Your region and Hardiness Zone will determine what to plant in December. As frosty conditions increase and snow begins to fall, December is a tricky time to tend to the average garden. However, you can still plant a few things, depending on where you live and what sort of protection you can offer your plants.
When it comes to what to plant in December, a few flowers prefer cold temperatures such as hellebores, pansies, and delphiniums. Starting roses and sweet peas during these temperatures is also a good idea. Protecting vegetables such as asparagus, radishes, and microgreens may give you crops throughout winter. Finally, some boxwood shrubs and holly bushes work well in a December garden, but you may want to spend some time tidying and preparing for next year!
In this article, we’ll go over the care requirements for some plants that can be grown during the month of December. We’ll give you some tips as to how best to protect these flowers and vegetables from the chill of winter as well as some helpful gardening tips to ensure your backyard is ready for spring. Let’s get started!
What to Plant in December: Flowers
There are a few types of flowers that prefer cold temperatures over hot temperatures. Whether they have a long germination time or simply prefer frost in the air, here are some flowers that you can plant in December.
Reaching up to 2 feet tall depending on the variety, delphiniums bloom throughout the summertime. Planting them in December is a good idea since they need a few weeks to develop and establish roots. They are hardy down to Zone 3 and come in gorgeous colors. Keep in mind that delphinium plants will need support as they grow, and they are poisonous to humans and animals.
A slow-growing, sweet-smelling addition to any garden has to be sweet peas. These vining blooms come in gentle shades of pink and purple, hardy down to Zone 2. It’s recommended to plant sweet peas outdoors before your final frost date, and December may be the best time for these cold-loving flowers!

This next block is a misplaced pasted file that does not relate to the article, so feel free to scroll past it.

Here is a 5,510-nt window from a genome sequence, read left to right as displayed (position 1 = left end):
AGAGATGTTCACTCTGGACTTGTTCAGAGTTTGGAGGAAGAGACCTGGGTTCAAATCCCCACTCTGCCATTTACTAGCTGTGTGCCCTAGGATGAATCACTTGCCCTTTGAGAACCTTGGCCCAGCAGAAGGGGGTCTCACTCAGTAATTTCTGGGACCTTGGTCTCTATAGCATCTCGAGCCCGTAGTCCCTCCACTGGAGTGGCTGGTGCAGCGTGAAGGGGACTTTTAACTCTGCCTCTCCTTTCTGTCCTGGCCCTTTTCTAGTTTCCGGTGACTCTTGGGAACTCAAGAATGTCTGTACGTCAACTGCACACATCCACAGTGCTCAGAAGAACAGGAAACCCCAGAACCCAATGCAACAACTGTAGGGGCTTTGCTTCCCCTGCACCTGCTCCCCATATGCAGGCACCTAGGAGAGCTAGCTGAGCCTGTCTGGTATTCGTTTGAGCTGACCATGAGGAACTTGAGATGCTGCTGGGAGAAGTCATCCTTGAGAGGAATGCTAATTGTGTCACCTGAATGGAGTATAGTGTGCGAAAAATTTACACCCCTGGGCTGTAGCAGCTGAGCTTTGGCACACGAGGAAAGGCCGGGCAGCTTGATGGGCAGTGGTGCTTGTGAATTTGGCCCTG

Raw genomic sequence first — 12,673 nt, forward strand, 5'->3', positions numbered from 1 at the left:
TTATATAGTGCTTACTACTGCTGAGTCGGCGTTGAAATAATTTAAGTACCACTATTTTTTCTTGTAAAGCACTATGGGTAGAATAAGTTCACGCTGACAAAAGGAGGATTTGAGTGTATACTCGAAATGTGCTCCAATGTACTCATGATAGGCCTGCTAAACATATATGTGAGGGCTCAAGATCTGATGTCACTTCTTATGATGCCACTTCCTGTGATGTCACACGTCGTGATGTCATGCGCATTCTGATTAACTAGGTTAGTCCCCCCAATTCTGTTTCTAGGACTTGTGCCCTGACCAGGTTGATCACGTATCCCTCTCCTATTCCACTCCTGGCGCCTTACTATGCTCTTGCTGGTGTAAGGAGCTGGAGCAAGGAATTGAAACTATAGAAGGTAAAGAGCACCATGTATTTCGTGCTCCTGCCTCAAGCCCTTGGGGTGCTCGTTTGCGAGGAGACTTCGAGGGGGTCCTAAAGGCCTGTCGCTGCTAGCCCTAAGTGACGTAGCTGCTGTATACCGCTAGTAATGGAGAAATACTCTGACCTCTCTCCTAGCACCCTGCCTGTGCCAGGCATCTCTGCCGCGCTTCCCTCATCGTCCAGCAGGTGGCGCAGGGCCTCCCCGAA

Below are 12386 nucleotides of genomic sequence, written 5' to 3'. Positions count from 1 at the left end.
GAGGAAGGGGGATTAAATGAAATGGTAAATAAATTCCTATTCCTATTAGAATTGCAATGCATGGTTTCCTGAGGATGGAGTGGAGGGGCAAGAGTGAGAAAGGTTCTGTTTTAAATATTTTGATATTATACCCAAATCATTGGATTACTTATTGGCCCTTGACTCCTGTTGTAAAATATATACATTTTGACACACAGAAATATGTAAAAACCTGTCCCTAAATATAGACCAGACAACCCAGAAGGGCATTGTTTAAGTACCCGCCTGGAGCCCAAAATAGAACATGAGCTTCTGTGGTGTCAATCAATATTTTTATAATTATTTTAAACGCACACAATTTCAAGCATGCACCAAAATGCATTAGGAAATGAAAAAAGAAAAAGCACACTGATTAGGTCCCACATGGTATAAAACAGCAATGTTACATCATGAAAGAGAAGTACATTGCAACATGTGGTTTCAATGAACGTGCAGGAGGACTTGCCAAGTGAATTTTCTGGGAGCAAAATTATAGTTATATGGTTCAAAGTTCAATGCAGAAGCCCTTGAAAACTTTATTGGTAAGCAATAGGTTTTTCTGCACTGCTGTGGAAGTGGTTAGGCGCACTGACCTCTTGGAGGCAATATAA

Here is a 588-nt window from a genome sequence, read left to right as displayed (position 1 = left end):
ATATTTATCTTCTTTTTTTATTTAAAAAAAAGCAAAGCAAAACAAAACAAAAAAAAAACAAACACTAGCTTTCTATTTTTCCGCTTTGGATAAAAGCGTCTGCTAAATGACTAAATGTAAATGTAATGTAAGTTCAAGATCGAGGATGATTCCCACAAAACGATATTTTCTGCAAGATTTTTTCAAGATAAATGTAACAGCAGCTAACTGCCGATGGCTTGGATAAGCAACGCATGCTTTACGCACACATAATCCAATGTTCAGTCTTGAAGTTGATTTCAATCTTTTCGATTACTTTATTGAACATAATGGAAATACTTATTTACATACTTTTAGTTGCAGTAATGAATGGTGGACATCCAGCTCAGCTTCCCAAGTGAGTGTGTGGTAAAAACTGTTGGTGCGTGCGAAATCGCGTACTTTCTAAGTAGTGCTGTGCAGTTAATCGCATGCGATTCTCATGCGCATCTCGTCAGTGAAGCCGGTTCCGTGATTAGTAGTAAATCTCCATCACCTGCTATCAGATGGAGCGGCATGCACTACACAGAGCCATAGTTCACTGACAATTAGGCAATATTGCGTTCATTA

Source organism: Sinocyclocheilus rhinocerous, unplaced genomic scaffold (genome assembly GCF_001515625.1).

Mysterious and gorgeous, hellebores come in a variety of colors. These plants also live for years, establishing elaborate roots and thriving in cold temperatures down to Zone 3. You can plant hellebores in December from established plants found at your local nursery or garden center. Just be sure to give them a bit of mulch or cover to help them get started!
Another flower that prefers the cold has to be the pansy. These cheery blooms are the perfect addition to any container or backyard landscaping, as you can easily plant them from established plants in December. They overwinter easily, hardy down to Zone 2, and you simply clear away any dead blossoms to make way for new growth. Check out the “Bingo” and “Panola” cultivars for some extra cold hardiness!
You can still get away with planting roses during December, so long as they are bare-root starts. The great thing about roses is that you can find nearly any color built as a cold-hardy cultivar. However, most roses need protection in order to be overwintered, especially if you live beyond Zones 3 or 4. Consider wrapping them in burlap if you experience heavy snowfall or plant them alongside your home for added warmth and protection.
What to Plant in December: Vegetables
Unless you live in Zone 9 or above, you should consider protecting your vegetables in December. Most regions won’t be able to grow very much, but there are some options to consider that are fast growers and relatively easy to care for. Let’s take a look at those options now.